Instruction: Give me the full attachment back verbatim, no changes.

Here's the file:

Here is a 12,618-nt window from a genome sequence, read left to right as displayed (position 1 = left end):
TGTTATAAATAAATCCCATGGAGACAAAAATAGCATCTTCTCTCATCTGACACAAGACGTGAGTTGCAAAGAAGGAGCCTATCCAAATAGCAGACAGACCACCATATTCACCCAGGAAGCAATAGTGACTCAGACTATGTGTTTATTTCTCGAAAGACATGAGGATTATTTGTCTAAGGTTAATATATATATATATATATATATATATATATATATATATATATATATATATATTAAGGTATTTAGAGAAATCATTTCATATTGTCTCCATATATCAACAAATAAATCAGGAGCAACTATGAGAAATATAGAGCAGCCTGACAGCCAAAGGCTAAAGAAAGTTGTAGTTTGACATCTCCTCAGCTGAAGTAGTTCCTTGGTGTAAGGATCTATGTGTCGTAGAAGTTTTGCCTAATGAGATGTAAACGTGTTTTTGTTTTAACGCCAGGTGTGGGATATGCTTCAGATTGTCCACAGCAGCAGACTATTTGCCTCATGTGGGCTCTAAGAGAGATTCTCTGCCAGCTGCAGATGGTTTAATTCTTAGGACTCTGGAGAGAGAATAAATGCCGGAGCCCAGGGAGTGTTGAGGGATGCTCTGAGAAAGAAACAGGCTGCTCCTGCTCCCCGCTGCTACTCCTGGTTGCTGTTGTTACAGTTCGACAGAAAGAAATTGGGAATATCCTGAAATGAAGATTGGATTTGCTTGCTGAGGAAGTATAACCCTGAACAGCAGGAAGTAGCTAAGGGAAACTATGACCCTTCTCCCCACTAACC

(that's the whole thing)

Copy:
Here is a 12,618-nt window from a genome sequence, read left to right as displayed (position 1 = left end):
TGTTATAAATAAATCCCATGGAGACAAAAATAGCATCTTCTCTCATCTGACACAAGACGTGAGTTGCAAAGAAGGAGCCTATCCAAATAGCAGACAGACCACCATATTCACCCAGGAAGCAATAGTGACTCAGACTATGTGTTTATTTCTCGAAAGACATGAGGATTATTTGTCTAAGGTTAATATATATATATATATATATATATATATATATATATATATATATATATATATTAAGGTATTTAGAGAAATCATTTCATATTGTCTCCATATATCAACAAATAAATCAGGAGCAACTATGAGAAATATAGAGCAGCCTGACAGCCAAAGGCTAAAGAAAGTTGTAGTTTGACATCTCCTCAGCTGAAGTAGTTCCTTGGTGTAAGGATCTATGTGTCGTAGAAGTTTTGCCTAATGAGATGTAAACGTGTTTTTGTTTTAACGCCAGGTGTGGGATATGCTTCAGATTGTCCACAGCAGCAGACTATTTGCCTCATGTGGGCTCTAAGAGAGATTCTCTGCCAGCTGCAGATGGTTTAATTCTTAGGACTCTGGAGAGAGAATAAATGCCGGAGCCCAGGGAGTGTTGAGGGATGCTCTGAGAAAGAAACAGGCTGCTCCTGCTCCCCGCTGCTACTCCTGGTTGCTGTTGTTACAGTTCGACAGAAAGAAATTGGGAATATCCTGAAATGAAGATTGGATTTGCTTGCTGAGGAAGTATAACCCTGAACAGCAGGAAGTAGCTAAGGGAAACTATGACCCTTCTCCCCACTAACC